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Winterthur

Winterthur, New Castle, Delaware

Built in 1837, for Jacques-Antoine Bidermann (1790-1865) and his wife Evelina Gabrielle du Pont (1796-1863). It was transformed from a 12-room Greek-Revival manor into a 175-room colossus predominantly under the ownership of Henry Francis du Pont (1880-1969). Through his passion for horticulture and Americana, du Pont purposefully transformed his home into the Winterthur Museum, Garden and Library. Today, the mansion covers 96,582 square feet, making it the 5th largest historic house in the United States; and, the estate is considered one of America's finest. The museum itself houses the world's premier collection of American Decorative Arts.
In 1802, Evelina's father Éleuthère Irénée du Pont de Nemours (1771-1834), more commonly known as Irénée du Pont, established a gunpowder factory at Wilmington in the Brandywine Valley. In 1810, he acquired 700-acres of rolling countryside along the Brandywine River with meadows, streams and woodland, that on his death in 1834 he left between his eight children. Evelina and Jacques (who were also known as Evelyn and James) bought out her siblings and over two years built a 12-room mansion there. This mansion, completed in 1839, was named Winterthur (pronounced "winter-tour") for the Swiss town near Zürich of Bidermann's ancestors.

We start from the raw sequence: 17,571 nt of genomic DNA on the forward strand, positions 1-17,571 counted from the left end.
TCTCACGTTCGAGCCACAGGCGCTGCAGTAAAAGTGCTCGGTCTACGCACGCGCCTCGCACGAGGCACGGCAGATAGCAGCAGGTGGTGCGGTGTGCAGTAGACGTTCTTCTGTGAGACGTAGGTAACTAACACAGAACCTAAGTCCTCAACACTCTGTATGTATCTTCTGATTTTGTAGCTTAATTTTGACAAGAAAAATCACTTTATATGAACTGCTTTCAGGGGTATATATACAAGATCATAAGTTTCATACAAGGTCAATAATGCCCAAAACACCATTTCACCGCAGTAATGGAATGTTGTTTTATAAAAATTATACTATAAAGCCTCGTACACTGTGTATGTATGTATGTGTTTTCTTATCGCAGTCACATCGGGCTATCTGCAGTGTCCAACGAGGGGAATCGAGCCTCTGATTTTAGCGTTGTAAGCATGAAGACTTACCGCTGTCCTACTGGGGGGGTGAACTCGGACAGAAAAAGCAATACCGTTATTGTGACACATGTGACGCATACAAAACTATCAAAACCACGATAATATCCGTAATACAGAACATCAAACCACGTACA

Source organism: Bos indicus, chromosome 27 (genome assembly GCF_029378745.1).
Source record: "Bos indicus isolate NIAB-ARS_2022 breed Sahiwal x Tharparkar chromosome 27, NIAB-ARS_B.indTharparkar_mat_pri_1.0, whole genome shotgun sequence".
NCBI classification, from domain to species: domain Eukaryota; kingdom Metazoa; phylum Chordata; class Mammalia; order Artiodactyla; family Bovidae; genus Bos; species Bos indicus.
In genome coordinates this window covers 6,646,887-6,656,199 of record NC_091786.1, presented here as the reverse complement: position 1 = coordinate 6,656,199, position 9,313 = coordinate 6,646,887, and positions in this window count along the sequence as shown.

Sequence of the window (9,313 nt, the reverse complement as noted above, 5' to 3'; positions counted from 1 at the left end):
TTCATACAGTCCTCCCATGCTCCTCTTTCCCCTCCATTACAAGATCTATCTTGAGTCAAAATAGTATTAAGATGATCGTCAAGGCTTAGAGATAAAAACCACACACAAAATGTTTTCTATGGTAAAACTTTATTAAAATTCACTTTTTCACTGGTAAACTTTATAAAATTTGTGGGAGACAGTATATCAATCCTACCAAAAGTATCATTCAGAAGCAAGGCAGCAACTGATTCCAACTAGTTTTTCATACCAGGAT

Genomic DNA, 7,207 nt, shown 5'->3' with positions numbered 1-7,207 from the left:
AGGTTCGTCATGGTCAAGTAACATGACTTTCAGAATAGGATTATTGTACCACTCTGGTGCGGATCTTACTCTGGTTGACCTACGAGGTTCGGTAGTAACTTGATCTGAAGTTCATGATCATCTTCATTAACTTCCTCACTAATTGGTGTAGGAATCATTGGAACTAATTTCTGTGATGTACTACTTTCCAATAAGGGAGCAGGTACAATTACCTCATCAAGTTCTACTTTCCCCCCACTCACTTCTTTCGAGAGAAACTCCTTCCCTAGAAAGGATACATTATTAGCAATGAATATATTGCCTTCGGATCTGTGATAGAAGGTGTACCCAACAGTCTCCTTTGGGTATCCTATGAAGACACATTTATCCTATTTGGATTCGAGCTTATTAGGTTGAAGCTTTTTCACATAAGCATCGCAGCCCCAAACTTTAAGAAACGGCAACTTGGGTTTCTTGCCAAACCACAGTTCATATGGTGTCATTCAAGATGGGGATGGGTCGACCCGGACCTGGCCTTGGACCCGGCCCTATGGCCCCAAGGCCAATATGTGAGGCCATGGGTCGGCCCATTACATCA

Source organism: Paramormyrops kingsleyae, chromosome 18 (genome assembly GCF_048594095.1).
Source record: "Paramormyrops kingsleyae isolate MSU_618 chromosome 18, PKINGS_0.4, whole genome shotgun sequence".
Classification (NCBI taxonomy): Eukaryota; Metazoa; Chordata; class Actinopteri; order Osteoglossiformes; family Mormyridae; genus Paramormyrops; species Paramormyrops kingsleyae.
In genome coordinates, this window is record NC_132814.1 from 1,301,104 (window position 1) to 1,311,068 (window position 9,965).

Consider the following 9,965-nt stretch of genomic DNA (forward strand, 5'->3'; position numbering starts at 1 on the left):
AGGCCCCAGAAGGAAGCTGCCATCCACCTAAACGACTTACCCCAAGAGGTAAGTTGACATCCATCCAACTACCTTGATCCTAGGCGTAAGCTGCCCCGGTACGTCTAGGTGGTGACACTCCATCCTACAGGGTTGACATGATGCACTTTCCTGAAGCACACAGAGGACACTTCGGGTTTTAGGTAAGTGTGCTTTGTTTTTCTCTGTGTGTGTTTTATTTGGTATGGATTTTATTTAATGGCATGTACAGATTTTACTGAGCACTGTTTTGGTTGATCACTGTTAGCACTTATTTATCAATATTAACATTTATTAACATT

In 1865, the estate was inherited by their son, James Irénée Bidermann (1817-1890). But, just two years later he sold it to his uncle, Major-General Henry du Pont (1812-1889), who purchased it for his as yet unmarried son (James' first cousin), Senator Henry Algernon du Pont (1838-1926). In 1874, H.A. du Pont married Mary Pauline Foster (1849-1902) and two years later they moved into Winterthur. On the General's death in 1889 the title deed to the estate passed into the Senator's name and in 1902 he enlarged the house to 30-rooms, adding a new façade and library wing.